Wednesday, December 28, 2011

5 Ways to Kill a Man by Edwin Brock

There are many cumbersome ways to kill a man;
you can make him carry a plank of wood
to the top of a hill and nail him to it.  To do this
properly you require a crowd of people
wearing sandals, a cock that crows, a cloak
to dissect, a sponge, some vinegar and one
man to hammer the nails home.

Or you can take a length of steel,
shaped and chased in a traditional way,
and attempt to pierce the metal cage he wears.
But for this you need white horses
English trees, men with bows and arrows,
at least two flags, a prince and a
castle to hold your banquet in.

Dispensing with nobility, you may, if the wind
allows, blow gas at him.  But then you need
a mile of mud sliced through with ditches,
not to mention black boots, bomb craters,
more mud, a plague of rats, a dozen songs
and some round hats mad of steel.

In an age of aeroplanes, you may fly
miles above your victim and dispose of him by
pressing one small switch.  All you then
require is an ocean to separate you, two
systems of government, a nation’s scientists,
several factories, a psychopath and
land that on-one needs for several years.

These are, as I began, cumbersome ways
to kill a man.  Simpler, direct, and much more neat
is to see that he is living somewhere in the middle
of the twentieth century, and leave him there. 

I've been clearing out the basement of things of the past that I no longer need.  Some still resonate, like this poerm - I think it is just amazing.  I wonder how Edwin Brock (he died in 1997) would have written up the Twin Towers.

Sunday, November 13, 2011

Chasing the Perfect Pumpkin Pie 1

Since the experiment with blind baking and making individual pumpkin pies for Halloween, I've decided to find the perfect recipe before 31 October 2012.

My friend from California, Michelle, tells me that its made with a custard and adding a pumpkin pie.

The filling was better, as this time I roasted the pumpkin then made a custard from Nigella Kitchen by Nigella Lawson (using egg yolks!) and added pumpkin mashed with cinnamon, ginger and allspice (1/4 teaspoon of each).  The flavour of the roasted pumpkin and its consistency were amazing.  I will never boil pumpkin and mash it again for a pumpkin pie - too much liquid seeps out.  However the flavour of the spices needs to be stronger.

I then thought that perhaps a brandy basket might work with the pumpkin custard as a filling.  I purchased a box of 6 - all but two were not broken.  Raced back to the supermarket, where they had to open two more boxes to get me six unbroken ones.  Alas, its a good idea, but the pie mix made the bottom of the baskets soggy.  Back to square one.

I've been reading Nigella Kitchen, and she has a recipe for Chocolate Brownie bowls which bakes using a 6-cavity desert shell pan ... now this could be just the ticket.

Early Saturday morning seems to be a time for waking early, reading and blogging.  Oh well, you've got to fit it all in somehow I guess.

Thursday, October 27, 2011

Patu - Facing and overcoming the challenges life presents.

Patu - A close combat one handed weapon ... a handmade striking weapon, imparting a blow with a horizontal thrust straight from the shoulder at the enemy's temple.  If the foe would be grasped, then the patu would be driven up under the ribs or jaw.

Preferred material - pounamu (Greenstone); also ordinary stone, whalebone, wood.  Patu made from Green stone is called "Mere".
Source:  Wikipedia

I much prefer this Wikepedia definition for Mere:

Facing and overcoming the challenges life presents.

This quilt is made from a scrap of fabric that was a gift from Distressed Threads / Chris Tait / Catherine McDonald/Cheryl Comfort.   It was orginally a small notebook cover which begged to be a wall hanging.  I had to cut and re-piece the scrap to achieve the motif image.  This is so hot off the press that it hasn't had a final pressing nor do I know the measurements - it's around 30cm x 85cm.  This quilt spoke with a loud voice and took about two days from start to finish.  Masking the words took almost three hours ... and then there is always the irresistible urge to peel the mask off before the paint is dry.  I had to put it up out of sight to not be tempted - even though I know waiting gives the best result, it gives no support at all to my heart wanting to get on with it.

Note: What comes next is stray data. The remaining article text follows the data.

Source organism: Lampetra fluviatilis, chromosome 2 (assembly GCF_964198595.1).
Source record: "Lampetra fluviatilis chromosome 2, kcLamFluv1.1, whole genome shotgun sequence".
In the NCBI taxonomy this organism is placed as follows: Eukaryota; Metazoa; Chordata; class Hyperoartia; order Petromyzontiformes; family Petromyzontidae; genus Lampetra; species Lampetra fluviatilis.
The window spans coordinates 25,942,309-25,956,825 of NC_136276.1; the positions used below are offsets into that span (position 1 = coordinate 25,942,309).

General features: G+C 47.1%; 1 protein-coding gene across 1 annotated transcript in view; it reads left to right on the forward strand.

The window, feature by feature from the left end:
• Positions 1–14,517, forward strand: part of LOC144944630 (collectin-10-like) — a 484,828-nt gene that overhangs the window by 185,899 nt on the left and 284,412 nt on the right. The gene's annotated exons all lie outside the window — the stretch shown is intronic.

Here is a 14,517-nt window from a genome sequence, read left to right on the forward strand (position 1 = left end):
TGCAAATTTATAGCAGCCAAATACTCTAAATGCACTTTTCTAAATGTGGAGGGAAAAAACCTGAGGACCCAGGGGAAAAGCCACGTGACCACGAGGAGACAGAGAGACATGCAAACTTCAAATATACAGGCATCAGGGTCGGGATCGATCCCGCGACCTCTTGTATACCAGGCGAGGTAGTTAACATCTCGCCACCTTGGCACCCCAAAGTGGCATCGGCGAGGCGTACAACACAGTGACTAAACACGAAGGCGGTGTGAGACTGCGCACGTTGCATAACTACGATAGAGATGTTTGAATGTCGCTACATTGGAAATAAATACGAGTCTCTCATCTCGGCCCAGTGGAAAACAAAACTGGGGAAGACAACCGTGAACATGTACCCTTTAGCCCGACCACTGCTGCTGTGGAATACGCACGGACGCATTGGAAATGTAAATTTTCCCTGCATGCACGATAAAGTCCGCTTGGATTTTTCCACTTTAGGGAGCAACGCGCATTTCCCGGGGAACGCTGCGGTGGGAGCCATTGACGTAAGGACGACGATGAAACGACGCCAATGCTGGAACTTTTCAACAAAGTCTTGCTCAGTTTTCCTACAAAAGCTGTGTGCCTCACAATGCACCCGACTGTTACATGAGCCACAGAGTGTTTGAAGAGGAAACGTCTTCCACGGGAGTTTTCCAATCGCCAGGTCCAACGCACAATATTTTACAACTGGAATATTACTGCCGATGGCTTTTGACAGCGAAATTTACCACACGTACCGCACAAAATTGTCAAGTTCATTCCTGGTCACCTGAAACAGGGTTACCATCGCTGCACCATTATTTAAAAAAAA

Friday, October 21, 2011

Monday, September 05, 2011

Handbag & Mug holder

I have been busy sewing ... when I can.

Saturday, July 30, 2011


I had a birthday last Saturday and my wonderful friends Loreen and Keith gave me red and white fat Quarters - now the decision is - what to make with them ...

Wednesday, July 20, 2011

A little bit of Christmas ... from Elizabeth

It took a day of sickness, but it gave me the time to stitch this gift from my dear friend Elizabeth.

Sunday, July 10, 2011

How old is ric rac?

Well its a fair question but not one that occured until a conversation with quilting friends.  I'd guessed it to have been the 1950's - but the truth reveals just what a baby I am in braiding knowledge.  Its of my great grandmother's generation.  Back in 1886 they were crocheting on to ric rac.  I see the possibility, have inherited some incredibly fine steel crochet needles - but I still wouldn't want to attempt it.

Of course the question came up because of using ric rac in my current quilt.

Friday, June 03, 2011

Orange Peels

I found a wonderful new blog to follow and I'm completely inspired by Kathleen's Orange Peels.  Her blog is called - It's all About Colour.

My scrap box has been calling for a while - getting too full of scraps basically and I need to do something with it all.

I've been awake since 5am this morning looking at blogs and art online.  We are having a wet and wild holiday weekend in New Zealand - perfect for loads of creativity and an extra day off for it all.

Saturday, May 21, 2011

Claudia Nice

I've discovered an artist:  Claudia Nice.  she has published a series of books on sketching in pen and ink, drawing and watercolor.

Here's the list:

Down by the Sea with brush & pen draw and paint beautiful coastal scenes
How to see, how to draw: Keys to realistic drawing

Sketching your favourite subjects in pen and Ink
Creating textured landscapes with pen, ink and watercolor
Creating creatures of fantasy and imagination : everyday inspirations for painting faeries, elves, dragons and more
Painting country gardens in watercolor, pen & ink

Painting your favorite animals in pen, ink and watercolor
Painting weathered buildings in pen, ink and watercolor

Putting it all together

I started some drawings for a quilt today from a sketchbook idea.  It occurred to me that I've had some fantastic tutors, who have each taught me something that will work towards the finishing of this quilt.  Gloria Loughman, Sandra Meech, Jennie Bowker and Hollis Chatelain.  Thank you ladies.

Here's the beginnings:

Tuesday, May 17, 2011

Bugs Quilt